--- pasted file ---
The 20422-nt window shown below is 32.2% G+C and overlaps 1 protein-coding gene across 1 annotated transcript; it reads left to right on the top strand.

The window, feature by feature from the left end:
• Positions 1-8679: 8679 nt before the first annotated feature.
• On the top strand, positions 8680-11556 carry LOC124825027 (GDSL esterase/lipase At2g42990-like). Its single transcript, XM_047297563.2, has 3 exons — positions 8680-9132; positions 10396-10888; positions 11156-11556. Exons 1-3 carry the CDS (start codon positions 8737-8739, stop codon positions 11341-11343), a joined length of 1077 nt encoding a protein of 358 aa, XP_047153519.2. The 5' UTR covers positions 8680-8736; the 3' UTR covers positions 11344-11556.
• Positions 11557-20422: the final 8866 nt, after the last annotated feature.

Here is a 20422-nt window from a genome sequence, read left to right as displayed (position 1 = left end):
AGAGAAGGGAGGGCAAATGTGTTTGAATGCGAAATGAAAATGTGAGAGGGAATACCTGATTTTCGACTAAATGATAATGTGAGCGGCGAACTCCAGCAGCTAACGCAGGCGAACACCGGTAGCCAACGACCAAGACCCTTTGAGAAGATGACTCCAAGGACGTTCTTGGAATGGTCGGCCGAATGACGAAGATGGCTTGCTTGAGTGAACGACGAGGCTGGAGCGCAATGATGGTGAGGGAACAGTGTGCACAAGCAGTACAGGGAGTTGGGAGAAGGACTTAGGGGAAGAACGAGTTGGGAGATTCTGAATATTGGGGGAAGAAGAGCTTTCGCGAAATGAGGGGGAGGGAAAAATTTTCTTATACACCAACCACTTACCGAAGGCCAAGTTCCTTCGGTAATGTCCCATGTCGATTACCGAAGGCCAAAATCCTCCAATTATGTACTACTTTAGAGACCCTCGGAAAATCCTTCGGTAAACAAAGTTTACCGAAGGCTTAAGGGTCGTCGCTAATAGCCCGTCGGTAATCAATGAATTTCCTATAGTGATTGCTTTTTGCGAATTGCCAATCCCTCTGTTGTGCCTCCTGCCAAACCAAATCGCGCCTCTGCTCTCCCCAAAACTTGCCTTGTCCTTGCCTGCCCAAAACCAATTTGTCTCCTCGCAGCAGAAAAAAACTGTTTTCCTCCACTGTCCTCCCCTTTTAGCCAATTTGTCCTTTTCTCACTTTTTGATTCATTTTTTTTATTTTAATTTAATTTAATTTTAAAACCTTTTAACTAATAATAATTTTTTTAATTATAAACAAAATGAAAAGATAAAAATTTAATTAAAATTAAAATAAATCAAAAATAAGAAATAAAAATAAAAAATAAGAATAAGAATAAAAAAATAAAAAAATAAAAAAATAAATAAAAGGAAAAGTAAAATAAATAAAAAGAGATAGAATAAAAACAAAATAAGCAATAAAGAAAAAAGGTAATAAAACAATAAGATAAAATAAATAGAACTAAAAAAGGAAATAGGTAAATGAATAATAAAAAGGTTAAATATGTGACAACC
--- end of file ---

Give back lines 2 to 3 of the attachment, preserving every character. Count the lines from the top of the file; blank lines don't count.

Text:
The window, feature by feature from the left end:
• Positions 1-8679: 8679 nt before the first annotated feature.